• If you are looking for mutations in a known sequence, you can tile the sequence of interest with individual primers.
    • Use computer software to design primers that will tile the length of the DNA of interest. Ensure that your primers meet our sequencing specifications. Design your sequenced fragments to overlap,  because the base calls at the beginning and end of each sequenced fragment can sometimes be of lower quality. Have all your primers synthesized at once and submit your primers along with your template for simultaneous sequencing. Remember to include enough template DNA for all required reactions.
  • If you are looking to sequence an unknown region, you can ‘primer walk’ (Shapter & Waters, 2014) the sequence of interest with individual primers.
    • Use computer software to design a single primer that will bind a known sequence in your DNA of interest. Ensure that your primer meets our sequencing specifications. Have your primer synthesized and submit this along with your template for sequencing.
    • Based on your sequencing results, design one or more new primers that will sequence further bases along your region of interest. Have these primers synthesized and submit them along with your template for sequencing. Repeat this process until your sequencing requirements have been met.
  • If you are looking to sequence an unknown insert that is greater than 10 kb in length, next-generation sequencing might be an option

For tips on primer design, please refer to the question "Can you help me design my primers?".

Does the SBC perform shotgun sequencing?

At this time, the SBC does not offer shotgun sequencing as a service. However, if you are able to perform shotgun sequencing in your lab, we would be happy to sequence the resulting fragments for you.

An overview of the steps involved in shotgun sequencing can be found in resources provided by NIH's National Human Genome Research Institute.

Can I directly sequence a PCR product?

While it is possible to directly sequence a PCR product without first cloning the fragment, it can be tricky.  The following tips will maximize your chance of sequencing success.

  • Make sure you amplified the right fragment.  Aside from confirming the correct size of your amplified product and the absence of amplification in a negative control, there are numerous ways to verify that you amplified the correct fragment including:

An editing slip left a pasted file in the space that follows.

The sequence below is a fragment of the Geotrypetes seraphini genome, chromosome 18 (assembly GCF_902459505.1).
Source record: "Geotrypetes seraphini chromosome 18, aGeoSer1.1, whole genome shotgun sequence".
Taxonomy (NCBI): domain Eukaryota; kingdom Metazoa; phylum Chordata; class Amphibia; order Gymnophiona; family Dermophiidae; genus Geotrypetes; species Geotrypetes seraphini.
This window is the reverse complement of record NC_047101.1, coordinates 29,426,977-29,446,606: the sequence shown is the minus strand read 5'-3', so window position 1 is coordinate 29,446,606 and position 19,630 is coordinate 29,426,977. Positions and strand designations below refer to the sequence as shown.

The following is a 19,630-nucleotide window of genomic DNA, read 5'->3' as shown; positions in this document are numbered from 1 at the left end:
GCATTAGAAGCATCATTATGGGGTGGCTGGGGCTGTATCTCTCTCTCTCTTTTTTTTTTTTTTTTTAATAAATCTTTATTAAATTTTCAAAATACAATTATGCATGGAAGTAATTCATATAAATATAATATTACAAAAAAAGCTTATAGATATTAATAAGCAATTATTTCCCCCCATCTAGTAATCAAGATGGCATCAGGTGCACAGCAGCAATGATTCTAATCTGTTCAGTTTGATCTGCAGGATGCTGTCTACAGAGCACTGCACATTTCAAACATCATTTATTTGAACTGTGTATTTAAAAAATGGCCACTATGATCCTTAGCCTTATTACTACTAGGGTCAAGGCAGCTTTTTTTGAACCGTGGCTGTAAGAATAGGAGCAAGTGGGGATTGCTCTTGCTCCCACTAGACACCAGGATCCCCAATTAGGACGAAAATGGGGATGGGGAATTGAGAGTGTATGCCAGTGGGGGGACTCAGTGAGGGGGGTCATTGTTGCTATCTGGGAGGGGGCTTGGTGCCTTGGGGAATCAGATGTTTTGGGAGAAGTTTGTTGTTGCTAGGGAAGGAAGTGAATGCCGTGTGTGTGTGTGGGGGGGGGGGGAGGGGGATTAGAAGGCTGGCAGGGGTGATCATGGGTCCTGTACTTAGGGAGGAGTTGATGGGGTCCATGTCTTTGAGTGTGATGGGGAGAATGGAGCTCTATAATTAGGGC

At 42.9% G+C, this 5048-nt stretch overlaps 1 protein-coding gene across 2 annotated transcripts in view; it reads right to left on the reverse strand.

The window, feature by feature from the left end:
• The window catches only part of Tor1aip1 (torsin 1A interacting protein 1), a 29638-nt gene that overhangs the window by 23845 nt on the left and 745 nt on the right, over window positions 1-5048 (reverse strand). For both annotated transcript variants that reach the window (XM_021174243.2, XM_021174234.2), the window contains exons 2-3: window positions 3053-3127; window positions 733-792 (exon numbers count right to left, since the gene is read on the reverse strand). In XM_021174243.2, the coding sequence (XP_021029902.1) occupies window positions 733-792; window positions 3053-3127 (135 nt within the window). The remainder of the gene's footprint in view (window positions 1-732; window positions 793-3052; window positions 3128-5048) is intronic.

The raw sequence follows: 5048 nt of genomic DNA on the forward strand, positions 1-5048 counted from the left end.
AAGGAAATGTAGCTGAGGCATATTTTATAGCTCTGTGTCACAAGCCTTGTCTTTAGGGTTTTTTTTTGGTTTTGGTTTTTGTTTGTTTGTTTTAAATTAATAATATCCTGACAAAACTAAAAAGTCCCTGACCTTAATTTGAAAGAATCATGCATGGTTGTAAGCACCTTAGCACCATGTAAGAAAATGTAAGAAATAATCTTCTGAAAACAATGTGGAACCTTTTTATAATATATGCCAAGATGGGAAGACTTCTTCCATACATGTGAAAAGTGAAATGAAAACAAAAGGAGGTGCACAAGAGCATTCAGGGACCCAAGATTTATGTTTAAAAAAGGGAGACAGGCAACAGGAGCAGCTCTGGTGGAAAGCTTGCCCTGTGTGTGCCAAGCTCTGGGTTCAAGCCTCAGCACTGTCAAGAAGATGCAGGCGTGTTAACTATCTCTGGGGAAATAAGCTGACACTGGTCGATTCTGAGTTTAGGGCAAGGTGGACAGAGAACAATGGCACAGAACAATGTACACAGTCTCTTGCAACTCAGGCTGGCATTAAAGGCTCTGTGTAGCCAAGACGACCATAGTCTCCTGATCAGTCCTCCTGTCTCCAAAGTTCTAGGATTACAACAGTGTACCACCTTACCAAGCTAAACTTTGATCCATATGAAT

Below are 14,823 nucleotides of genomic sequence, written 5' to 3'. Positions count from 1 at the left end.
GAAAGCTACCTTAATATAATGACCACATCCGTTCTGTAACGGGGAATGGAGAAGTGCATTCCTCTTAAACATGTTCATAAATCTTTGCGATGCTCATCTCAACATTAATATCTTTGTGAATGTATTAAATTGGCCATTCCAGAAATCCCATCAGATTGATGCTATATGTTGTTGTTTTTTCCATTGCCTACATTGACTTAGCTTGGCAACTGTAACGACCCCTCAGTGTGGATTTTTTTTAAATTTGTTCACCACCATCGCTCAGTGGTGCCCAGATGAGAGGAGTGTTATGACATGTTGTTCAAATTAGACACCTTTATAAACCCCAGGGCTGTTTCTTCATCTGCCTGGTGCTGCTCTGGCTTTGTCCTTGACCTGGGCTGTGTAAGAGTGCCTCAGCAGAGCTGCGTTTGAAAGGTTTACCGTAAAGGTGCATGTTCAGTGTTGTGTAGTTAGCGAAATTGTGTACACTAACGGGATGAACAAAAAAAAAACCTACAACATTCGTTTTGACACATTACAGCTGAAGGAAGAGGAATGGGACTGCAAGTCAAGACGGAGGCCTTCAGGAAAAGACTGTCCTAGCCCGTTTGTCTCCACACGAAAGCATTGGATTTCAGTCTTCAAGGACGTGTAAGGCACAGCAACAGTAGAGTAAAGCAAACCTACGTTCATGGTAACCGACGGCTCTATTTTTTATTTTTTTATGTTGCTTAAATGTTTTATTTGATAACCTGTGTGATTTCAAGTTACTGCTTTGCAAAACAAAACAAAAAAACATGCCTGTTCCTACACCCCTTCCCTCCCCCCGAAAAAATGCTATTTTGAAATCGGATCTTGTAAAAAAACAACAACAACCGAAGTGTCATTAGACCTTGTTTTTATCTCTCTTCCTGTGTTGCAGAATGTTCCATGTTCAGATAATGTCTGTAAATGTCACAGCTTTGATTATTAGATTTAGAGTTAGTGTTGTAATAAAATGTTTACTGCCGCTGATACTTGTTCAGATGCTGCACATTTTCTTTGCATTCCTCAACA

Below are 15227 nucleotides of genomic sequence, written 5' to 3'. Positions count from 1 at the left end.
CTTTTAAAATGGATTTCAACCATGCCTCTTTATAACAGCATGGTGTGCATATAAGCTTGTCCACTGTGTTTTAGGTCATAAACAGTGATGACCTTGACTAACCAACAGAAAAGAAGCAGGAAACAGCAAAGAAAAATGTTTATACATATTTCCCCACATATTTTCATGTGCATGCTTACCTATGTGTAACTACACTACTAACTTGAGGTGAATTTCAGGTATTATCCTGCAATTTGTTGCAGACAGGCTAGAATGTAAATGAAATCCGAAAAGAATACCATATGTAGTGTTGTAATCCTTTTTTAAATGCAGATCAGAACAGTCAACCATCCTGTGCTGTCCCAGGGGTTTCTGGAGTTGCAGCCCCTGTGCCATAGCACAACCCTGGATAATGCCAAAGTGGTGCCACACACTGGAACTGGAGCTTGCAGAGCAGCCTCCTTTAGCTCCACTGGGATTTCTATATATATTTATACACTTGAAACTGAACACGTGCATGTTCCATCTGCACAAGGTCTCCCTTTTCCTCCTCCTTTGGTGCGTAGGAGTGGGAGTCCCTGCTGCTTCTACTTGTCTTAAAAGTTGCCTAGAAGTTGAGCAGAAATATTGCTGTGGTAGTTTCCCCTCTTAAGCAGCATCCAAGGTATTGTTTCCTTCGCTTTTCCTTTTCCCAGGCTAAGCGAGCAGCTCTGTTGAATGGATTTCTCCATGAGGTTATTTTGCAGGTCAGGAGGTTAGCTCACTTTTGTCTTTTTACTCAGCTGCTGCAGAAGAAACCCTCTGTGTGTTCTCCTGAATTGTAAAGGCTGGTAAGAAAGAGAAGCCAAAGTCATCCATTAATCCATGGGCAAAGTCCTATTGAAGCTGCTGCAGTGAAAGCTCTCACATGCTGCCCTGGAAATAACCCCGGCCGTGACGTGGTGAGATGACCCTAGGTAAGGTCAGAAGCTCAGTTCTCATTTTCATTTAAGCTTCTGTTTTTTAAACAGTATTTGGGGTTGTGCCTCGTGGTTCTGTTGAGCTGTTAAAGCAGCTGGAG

• Cutting with a restriction enzyme to verify any known restriction sites in the fragment.  
    • Using nested primers to reamplify the desired product to verify its identity and eliminate any spurious products.
  • Remove all residual PCR primers, unincorporated nucleotides and spurious products.
  • Quantify your amplicon prior to submitting.
    • Refer to the question "How should I quantify my DNA prior to submission?" for more information. We will adjust the amount of DNA input into the reaction depending on the amplicon length, based on the quantification information provided during submission, so it is important to quantify accurately.

  • If your PCR primers will also be used as your sequencing primers, make sure they meet our primer requirements as stated in the primer recommendations in our submission guidelines.  
Can you help me design my primers?

If you are new to primer design, here are some general guidelines to follow:

  • Primers are always specified 5’ to 3’, left to right. Verify that your primers are designed and ordered in the correct orientation.
  • Use primer design software to avoid primers with hairpin or dimer characteristics. Thermofisher provides a free primer design tool on their website. 
  • Ensure that your primer is between 18 to 25 nucleotides in length, with a Tm between 55°C and 60°C.
  • Ensure the 3′ end of the primer is a C or G to promote binding.
  • Avoid dinucleotide repeats and runs of 3 or more of one base as this may cause primer mispriming.
  • Verify the specificity of your primers to prevent binding to other non-specific regions through NCBI Primer BLAST or UCSC in-silico PCR.
  • Submit custom primers in a 1.5 ml Eppendorf at a concentration of 5 pmol/µl, resuspended in distilled water or 10 mM Tris pH 7-8, with no EDTA.
What are the additives betaine and DMSO used for?

The addition of DMSO and betaine during cycle sequencing are often recommended when sequencing GC-rich samples (Choi et al., 1999). These additives help denature the DNA duplex to allow the sequencing polymerase to process the template.

What are the concerns when sequencing GC-rich samples? What should I do if my template has secondary structures?

GC-rich samples are prone to forming secondary structures such as hairpin loops. These secondary structures will prevent the sequencing polymerase from processing the template. Sequences with secondary structure may initially proceed normally but suddenly experience a drop-in signal or end prematurely.